I don’t know how green it is, but we used Allure tile in our kitchen and bathroom. It’s a super thick linoleum kind of stuff that doesn’t require a separate underlay underneath it. They come in 1×3 ft pieces with an adhesive tongue and groove system. My husband described it as similar to installing siding, just on the floor, not on the wall. It went up pretty fast and is stupid durable. The adhesive seal is water tight (why we picked it for the bathroom and kitchen) and relatively low drama. He used a pair of heavy-duty snips to cut any odd corners or pieces and they did the job just fine. Budget-wise it’s not the cheapest option, but it was an easy one and didn’t require any other equipment or materials purchases. We picked it up at Home Depot and I think it ran us about $400 for the kitchen (~300 sq ft, with a lot of scrap waste because of our weirdly shaped kitchen).
Plus, the surface is so tough that the three cats can’t grip it with their claws when they go tearing through there, so they skitter and scatter around providing much entertainment for all, thus making up for the cost of the flooring. 🙂
We were looking at resilient flooring too. I reallllly want to do it in our bedrooms, living room, and kitchen! it looks easy enough.
Cork has a wonderful organic feel to it.
Another option would be unglazed (if it’s unglazed, make sure you get stoneware, or it will be porous!) or matte-glazed tile. It is cool to the touch, which some people don’t like, but it’s VERY durable and easy to clean.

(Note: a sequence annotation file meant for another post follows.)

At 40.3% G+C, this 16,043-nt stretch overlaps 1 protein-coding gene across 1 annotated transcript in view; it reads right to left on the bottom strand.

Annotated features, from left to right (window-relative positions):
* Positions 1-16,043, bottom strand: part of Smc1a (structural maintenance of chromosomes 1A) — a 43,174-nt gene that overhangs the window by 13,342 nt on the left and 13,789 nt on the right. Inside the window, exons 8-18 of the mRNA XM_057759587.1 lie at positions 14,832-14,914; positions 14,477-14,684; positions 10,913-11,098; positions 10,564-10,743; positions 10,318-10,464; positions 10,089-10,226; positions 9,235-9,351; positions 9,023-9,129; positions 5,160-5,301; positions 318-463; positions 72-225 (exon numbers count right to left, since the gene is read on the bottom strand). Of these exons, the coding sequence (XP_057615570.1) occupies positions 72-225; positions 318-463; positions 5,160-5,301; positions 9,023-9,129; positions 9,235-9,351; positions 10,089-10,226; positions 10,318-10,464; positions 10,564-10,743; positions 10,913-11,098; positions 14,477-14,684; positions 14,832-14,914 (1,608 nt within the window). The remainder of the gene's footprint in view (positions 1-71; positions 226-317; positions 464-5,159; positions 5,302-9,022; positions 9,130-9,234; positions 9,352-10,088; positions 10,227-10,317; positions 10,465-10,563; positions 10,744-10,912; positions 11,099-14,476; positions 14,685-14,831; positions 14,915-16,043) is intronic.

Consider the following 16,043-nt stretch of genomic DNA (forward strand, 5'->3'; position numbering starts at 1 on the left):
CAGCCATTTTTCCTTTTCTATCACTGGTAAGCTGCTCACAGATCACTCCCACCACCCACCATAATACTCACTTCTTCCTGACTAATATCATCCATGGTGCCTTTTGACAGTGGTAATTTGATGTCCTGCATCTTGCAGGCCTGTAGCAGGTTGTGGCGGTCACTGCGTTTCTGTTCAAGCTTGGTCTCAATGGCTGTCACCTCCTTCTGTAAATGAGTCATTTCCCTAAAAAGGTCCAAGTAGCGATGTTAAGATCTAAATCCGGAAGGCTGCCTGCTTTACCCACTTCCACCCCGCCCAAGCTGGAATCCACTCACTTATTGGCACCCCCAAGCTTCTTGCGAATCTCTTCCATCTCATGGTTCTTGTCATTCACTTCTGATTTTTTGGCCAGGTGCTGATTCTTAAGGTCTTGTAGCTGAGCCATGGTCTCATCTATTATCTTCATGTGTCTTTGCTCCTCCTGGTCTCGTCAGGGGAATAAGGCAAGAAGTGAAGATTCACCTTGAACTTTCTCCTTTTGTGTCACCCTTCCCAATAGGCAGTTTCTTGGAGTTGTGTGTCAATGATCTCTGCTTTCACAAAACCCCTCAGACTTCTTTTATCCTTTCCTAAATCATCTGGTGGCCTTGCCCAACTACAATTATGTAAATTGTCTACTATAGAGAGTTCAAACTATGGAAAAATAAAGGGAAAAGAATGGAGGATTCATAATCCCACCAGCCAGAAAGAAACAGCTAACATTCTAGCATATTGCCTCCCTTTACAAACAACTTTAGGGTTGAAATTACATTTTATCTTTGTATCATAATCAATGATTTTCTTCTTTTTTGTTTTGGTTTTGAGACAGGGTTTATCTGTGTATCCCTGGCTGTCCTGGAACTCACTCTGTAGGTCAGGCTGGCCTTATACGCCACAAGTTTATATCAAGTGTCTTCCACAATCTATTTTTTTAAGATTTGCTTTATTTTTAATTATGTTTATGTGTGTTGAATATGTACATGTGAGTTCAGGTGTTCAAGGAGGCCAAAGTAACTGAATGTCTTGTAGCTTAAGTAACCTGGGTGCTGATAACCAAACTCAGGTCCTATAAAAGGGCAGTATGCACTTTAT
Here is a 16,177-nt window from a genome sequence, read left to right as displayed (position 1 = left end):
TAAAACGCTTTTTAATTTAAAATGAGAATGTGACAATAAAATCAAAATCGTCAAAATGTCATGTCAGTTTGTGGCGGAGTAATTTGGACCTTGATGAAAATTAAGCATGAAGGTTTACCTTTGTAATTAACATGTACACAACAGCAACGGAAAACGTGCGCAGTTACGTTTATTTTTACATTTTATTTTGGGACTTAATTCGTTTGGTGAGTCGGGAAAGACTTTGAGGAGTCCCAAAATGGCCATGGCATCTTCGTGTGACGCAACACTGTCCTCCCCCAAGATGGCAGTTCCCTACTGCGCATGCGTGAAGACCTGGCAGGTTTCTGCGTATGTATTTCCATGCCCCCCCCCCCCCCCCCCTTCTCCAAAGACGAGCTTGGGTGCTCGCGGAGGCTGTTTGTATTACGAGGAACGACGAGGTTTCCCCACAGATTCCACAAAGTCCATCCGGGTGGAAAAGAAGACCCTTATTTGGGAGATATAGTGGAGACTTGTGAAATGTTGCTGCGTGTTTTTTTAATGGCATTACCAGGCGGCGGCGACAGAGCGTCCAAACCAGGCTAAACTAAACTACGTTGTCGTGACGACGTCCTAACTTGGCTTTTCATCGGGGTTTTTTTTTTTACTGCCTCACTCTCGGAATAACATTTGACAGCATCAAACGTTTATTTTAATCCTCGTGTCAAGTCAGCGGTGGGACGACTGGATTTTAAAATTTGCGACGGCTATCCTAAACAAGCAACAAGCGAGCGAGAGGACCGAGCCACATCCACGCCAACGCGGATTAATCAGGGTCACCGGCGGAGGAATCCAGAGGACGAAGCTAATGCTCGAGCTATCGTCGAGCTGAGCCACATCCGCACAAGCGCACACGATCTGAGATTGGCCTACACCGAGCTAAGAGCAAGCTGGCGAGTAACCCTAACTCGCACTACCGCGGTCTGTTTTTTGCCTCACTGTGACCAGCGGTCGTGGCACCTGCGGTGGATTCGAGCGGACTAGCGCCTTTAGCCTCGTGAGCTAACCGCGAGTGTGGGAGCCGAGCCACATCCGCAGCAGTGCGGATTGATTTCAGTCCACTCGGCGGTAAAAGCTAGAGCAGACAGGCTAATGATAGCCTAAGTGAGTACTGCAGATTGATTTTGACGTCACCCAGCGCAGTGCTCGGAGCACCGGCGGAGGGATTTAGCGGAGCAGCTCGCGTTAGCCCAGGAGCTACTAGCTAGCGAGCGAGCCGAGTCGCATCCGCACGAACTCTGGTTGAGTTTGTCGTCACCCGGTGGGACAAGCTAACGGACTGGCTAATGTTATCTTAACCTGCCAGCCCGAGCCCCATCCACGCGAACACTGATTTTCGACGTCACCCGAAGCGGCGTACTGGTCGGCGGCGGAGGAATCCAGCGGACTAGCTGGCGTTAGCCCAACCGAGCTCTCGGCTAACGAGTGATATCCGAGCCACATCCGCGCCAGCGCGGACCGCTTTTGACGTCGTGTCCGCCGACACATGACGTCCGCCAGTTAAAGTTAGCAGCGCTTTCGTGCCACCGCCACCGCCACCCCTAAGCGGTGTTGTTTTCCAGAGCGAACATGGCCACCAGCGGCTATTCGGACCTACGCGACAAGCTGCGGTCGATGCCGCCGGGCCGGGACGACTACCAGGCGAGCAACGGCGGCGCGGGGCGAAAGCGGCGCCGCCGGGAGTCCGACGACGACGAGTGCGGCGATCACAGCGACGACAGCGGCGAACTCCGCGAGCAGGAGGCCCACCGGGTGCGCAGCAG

Flor is not exactly the cheapest option, but they have a variety of textures and you can replace tiles as they get damaged. Also, you can use different colors to make patterns. They also have a recycle and return program.
I *love* Flor! So flexible and easy to replace.
We just did our kitchen in snap-down laminate from Lumber Liquidators. It comes in wood-like finishes or stone finish. Ours is travertine-esque. So far it’s actually very quiet and quite “soft” on the feet, since it has a foam backing, and has held up very well to our toddler. You will need two or more people to install it, however, because you have to lay down a whole row at once, but it does install easily DIY.
Otherwise, what about peel and stick? I think you can get cork, or pretty much anything you want. Look at discount flooring stores, but do spend the extra money to primer your subfloor and get the additional adhesive to assist with the stick.
I just emailed Cat about alternative flooring, so this post was extremely timely. I was looking for insight regarding acid etched/stained/polished concrete, but since you have wooden flooring instead of a slab, this wouldn’t really work for you.
Have you considered Tatami?
Awesome dome, whatever you do don’t install vinyl flooring! I have been doing alot of research on autisim and it has been strongly linked with vinyl flooring – believe it or not!
Ceramic tiles are one of the best solutions in any home or in a commercial property. They are hard enough to not be prone to scratches and chipping. At the same time, the ceramic tiles offer enough friction to allow your pet a firm footing. Besides, ceramic tiles do not cost much. They are actually cheaper than some hardwood flooring choices.